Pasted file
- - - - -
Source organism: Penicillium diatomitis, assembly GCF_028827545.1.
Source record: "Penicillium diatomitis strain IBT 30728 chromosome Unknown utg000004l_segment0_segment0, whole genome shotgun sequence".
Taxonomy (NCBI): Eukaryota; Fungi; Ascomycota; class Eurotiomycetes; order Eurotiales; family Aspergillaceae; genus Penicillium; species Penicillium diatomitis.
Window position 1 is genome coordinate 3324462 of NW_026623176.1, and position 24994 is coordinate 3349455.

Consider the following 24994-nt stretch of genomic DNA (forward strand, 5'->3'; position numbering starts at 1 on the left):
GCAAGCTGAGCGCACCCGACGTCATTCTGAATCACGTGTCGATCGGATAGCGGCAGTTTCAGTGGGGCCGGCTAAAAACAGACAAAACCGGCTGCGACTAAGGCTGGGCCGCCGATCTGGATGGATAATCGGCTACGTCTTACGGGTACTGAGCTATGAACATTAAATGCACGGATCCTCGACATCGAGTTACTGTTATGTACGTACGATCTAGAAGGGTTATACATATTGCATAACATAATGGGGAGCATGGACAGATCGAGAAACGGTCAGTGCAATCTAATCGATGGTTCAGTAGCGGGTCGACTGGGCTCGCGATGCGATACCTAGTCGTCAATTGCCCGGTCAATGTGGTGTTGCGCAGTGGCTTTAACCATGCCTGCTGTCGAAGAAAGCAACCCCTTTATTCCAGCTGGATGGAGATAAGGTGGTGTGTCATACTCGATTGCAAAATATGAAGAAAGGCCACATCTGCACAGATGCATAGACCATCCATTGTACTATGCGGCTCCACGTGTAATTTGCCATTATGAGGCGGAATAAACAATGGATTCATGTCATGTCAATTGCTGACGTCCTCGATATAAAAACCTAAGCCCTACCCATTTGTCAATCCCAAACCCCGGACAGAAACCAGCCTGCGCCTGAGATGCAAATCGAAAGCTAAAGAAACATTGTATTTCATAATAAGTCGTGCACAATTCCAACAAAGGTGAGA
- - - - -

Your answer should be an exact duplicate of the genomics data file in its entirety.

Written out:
Source organism: Penicillium diatomitis, assembly GCF_028827545.1.
Source record: "Penicillium diatomitis strain IBT 30728 chromosome Unknown utg000004l_segment0_segment0, whole genome shotgun sequence".
Taxonomy (NCBI): Eukaryota; Fungi; Ascomycota; class Eurotiomycetes; order Eurotiales; family Aspergillaceae; genus Penicillium; species Penicillium diatomitis.
Window position 1 is genome coordinate 3324462 of NW_026623176.1, and position 24994 is coordinate 3349455.

Consider the following 24994-nt stretch of genomic DNA (forward strand, 5'->3'; position numbering starts at 1 on the left):
GCAAGCTGAGCGCACCCGACGTCATTCTGAATCACGTGTCGATCGGATAGCGGCAGTTTCAGTGGGGCCGGCTAAAAACAGACAAAACCGGCTGCGACTAAGGCTGGGCCGCCGATCTGGATGGATAATCGGCTACGTCTTACGGGTACTGAGCTATGAACATTAAATGCACGGATCCTCGACATCGAGTTACTGTTATGTACGTACGATCTAGAAGGGTTATACATATTGCATAACATAATGGGGAGCATGGACAGATCGAGAAACGGTCAGTGCAATCTAATCGATGGTTCAGTAGCGGGTCGACTGGGCTCGCGATGCGATACCTAGTCGTCAATTGCCCGGTCAATGTGGTGTTGCGCAGTGGCTTTAACCATGCCTGCTGTCGAAGAAAGCAACCCCTTTATTCCAGCTGGATGGAGATAAGGTGGTGTGTCATACTCGATTGCAAAATATGAAGAAAGGCCACATCTGCACAGATGCATAGACCATCCATTGTACTATGCGGCTCCACGTGTAATTTGCCATTATGAGGCGGAATAAACAATGGATTCATGTCATGTCAATTGCTGACGTCCTCGATATAAAAACCTAAGCCCTACCCATTTGTCAATCCCAAACCCCGGACAGAAACCAGCCTGCGCCTGAGATGCAAATCGAAAGCTAAAGAAACATTGTATTTCATAATAAGTCGTGCACAATTCCAACAAAGGTGAGA